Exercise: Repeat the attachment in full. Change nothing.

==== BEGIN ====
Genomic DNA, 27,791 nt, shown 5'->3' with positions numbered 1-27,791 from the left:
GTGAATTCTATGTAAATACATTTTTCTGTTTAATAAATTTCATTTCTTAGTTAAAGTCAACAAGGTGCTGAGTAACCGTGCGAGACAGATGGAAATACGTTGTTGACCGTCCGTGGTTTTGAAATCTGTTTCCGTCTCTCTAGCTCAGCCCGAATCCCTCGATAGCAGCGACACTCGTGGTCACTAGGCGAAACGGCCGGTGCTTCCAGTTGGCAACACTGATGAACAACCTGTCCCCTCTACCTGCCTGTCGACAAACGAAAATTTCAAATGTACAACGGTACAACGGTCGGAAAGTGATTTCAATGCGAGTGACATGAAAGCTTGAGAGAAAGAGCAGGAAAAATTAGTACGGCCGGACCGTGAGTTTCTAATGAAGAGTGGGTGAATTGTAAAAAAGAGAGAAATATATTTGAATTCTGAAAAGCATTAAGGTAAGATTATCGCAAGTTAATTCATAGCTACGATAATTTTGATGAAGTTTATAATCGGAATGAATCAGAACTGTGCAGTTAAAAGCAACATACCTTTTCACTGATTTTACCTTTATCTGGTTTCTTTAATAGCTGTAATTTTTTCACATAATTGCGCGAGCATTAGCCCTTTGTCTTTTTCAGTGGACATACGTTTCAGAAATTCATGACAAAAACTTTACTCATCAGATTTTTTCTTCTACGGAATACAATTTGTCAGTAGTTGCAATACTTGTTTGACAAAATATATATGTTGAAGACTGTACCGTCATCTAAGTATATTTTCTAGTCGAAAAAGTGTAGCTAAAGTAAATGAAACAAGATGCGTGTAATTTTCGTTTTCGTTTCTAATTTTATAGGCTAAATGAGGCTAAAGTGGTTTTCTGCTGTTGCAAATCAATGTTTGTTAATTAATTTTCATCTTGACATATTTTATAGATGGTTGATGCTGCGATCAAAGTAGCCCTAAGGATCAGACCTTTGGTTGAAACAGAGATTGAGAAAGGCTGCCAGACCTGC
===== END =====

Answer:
Genomic DNA, 27,791 nt, shown 5'->3' with positions numbered 1-27,791 from the left:
GTGAATTCTATGTAAATACATTTTTCTGTTTAATAAATTTCATTTCTTAGTTAAAGTCAACAAGGTGCTGAGTAACCGTGCGAGACAGATGGAAATACGTTGTTGACCGTCCGTGGTTTTGAAATCTGTTTCCGTCTCTCTAGCTCAGCCCGAATCCCTCGATAGCAGCGACACTCGTGGTCACTAGGCGAAACGGCCGGTGCTTCCAGTTGGCAACACTGATGAACAACCTGTCCCCTCTACCTGCCTGTCGACAAACGAAAATTTCAAATGTACAACGGTACAACGGTCGGAAAGTGATTTCAATGCGAGTGACATGAAAGCTTGAGAGAAAGAGCAGGAAAAATTAGTACGGCCGGACCGTGAGTTTCTAATGAAGAGTGGGTGAATTGTAAAAAAGAGAGAAATATATTTGAATTCTGAAAAGCATTAAGGTAAGATTATCGCAAGTTAATTCATAGCTACGATAATTTTGATGAAGTTTATAATCGGAATGAATCAGAACTGTGCAGTTAAAAGCAACATACCTTTTCACTGATTTTACCTTTATCTGGTTTCTTTAATAGCTGTAATTTTTTCACATAATTGCGCGAGCATTAGCCCTTTGTCTTTTTCAGTGGACATACGTTTCAGAAATTCATGACAAAAACTTTACTCATCAGATTTTTTCTTCTACGGAATACAATTTGTCAGTAGTTGCAATACTTGTTTGACAAAATATATATGTTGAAGACTGTACCGTCATCTAAGTATATTTTCTAGTCGAAAAAGTGTAGCTAAAGTAAATGAAACAAGATGCGTGTAATTTTCGTTTTCGTTTCTAATTTTATAGGCTAAATGAGGCTAAAGTGGTTTTCTGCTGTTGCAAATCAATGTTTGTTAATTAATTTTCATCTTGACATATTTTATAGATGGTTGATGCTGCGATCAAAGTAGCCCTAAGGATCAGACCTTTGGTTGAAACAGAGATTGAGAAAGGCTGCCAGACCTGC